A “late night” meal* at Sundowner has a $8.75 value, and 10 years ago was valued at $8, Ashline said. This difference marks a 9.4% increase, compared to a cumulative 29.8% inflation rate since 2012, according to the Bureau of Labor Statistics’ Inflation Calculator. At the same rate, a late night meal would have a value of $10.36 — $1.61 more than it is now. However, adjusting the value of a “meal” would make meal plan prices go up, Mihalyi said.

*Unlike a meal exchange that requires the purchase of a specific set of items, a “late night” swipe allows students the flexibility of purchasing any set of items amounting to a certain value at the Sundowner.

Setting prices at college dining locations is “never as straightforward as people think,” Mihalyi said. Chartwells calculates the value of a meal using a formula that blends the ever-increasing cost of food products and the rate of inflation determined by the Bureau of Labor Statistics. It is not Chartwells that sets the meal plan prices, either, but CAS, with some advising from Chartwells. Once a price is set for the academic year, it does not change despite the fluctuating costs of the products Chartwells buys.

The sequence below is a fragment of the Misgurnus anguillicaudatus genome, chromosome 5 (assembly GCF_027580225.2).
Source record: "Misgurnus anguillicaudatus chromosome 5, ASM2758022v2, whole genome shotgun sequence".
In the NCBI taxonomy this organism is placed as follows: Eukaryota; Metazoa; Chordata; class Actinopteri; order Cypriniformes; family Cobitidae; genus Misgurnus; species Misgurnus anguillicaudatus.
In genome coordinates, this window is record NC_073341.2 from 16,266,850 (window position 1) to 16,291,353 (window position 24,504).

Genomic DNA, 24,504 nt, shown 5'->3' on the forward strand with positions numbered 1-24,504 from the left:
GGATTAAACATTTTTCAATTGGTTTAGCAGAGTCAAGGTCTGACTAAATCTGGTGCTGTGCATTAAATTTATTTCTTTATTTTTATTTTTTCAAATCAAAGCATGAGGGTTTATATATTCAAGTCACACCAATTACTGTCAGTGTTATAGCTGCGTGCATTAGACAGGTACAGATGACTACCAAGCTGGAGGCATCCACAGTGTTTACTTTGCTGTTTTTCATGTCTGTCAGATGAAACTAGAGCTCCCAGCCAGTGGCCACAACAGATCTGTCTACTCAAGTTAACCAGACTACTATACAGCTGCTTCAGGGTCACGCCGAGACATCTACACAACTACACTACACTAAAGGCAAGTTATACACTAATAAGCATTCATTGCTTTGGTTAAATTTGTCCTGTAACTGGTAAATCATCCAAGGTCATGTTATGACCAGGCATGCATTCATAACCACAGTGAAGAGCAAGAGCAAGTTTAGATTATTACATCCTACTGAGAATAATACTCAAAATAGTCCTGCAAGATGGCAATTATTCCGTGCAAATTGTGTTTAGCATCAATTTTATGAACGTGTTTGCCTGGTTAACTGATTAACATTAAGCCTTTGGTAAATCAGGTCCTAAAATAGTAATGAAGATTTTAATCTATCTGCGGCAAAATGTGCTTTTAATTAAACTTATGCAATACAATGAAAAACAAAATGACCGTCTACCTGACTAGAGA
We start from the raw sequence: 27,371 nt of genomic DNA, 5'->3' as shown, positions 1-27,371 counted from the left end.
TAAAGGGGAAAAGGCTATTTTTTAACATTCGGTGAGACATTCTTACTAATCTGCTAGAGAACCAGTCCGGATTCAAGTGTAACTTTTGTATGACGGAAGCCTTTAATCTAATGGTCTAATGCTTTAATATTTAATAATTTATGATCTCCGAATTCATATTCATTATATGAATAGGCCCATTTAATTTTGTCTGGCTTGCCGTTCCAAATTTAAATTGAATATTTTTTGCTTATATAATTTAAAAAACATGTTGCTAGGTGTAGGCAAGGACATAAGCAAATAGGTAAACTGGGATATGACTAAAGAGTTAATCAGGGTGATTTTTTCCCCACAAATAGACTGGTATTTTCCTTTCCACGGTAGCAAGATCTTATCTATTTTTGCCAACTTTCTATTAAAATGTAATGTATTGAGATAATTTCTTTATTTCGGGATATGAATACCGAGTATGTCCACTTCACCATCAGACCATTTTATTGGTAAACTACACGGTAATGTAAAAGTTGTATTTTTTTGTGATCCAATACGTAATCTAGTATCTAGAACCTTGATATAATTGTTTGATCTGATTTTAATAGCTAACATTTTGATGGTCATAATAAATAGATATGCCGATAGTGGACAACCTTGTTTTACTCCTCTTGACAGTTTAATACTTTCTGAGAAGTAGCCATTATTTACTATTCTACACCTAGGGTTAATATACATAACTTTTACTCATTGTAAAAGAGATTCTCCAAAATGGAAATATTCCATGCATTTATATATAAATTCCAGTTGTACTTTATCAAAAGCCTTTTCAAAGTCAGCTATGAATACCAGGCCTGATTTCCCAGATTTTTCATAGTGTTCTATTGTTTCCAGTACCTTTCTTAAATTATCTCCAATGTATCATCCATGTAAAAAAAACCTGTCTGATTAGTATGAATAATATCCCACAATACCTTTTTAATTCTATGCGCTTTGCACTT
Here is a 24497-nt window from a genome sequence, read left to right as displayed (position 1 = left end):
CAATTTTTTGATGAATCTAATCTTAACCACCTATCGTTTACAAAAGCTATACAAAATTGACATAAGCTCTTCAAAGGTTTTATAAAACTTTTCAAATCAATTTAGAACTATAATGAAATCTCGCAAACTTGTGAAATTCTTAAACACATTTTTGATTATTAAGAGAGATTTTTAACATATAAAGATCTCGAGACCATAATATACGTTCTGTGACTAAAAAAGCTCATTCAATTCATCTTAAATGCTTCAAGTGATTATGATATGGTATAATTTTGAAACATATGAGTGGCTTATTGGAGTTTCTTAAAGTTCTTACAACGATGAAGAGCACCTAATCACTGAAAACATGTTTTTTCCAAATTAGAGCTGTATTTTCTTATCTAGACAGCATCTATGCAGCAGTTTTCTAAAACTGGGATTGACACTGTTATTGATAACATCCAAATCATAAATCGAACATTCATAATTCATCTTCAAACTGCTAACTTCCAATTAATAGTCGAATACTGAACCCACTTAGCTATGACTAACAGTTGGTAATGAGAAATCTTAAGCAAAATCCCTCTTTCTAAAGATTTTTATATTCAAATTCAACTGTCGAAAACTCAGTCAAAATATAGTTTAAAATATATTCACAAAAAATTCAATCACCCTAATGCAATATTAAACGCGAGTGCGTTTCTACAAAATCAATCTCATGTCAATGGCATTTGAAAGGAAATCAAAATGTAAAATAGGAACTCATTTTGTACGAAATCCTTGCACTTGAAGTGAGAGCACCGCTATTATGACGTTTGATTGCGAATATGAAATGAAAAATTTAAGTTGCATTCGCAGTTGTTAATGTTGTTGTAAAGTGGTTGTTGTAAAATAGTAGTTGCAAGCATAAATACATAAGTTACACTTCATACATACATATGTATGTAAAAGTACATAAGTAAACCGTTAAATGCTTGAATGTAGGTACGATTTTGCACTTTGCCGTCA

“You have to kind of rely on historical data and the ability to understand the trends of how much food and labor is going to cost in order to best project that we have enough money at the beginning of the semester from when students purchase meal plans to carry us through to the end,” Mihalyi said.

While food thefts can be “honest mistakes” or “for the thrill,” Silver and Mihalyi know what pushes some students to steal is food insecurity. In that case, UP and Chartwells refer students to resources, such as additional express dollars, additional meal swipes called “food insecurity meals” and the food pantry, now called the Cardinal Cupboard. 

Students can access these resources by reaching out to Director of Special Programs Michele Carpentier by emailing her at carpenmm@plattsburgh.edu or visiting her office at 110F Angell College Center. Chartwells also offers help with budgeting meal plans.

“Food insecurity is real, and I want nothing more than to make sure that students are taken care of from a dining perspective for the entire time they’re here,” Mihalyi said.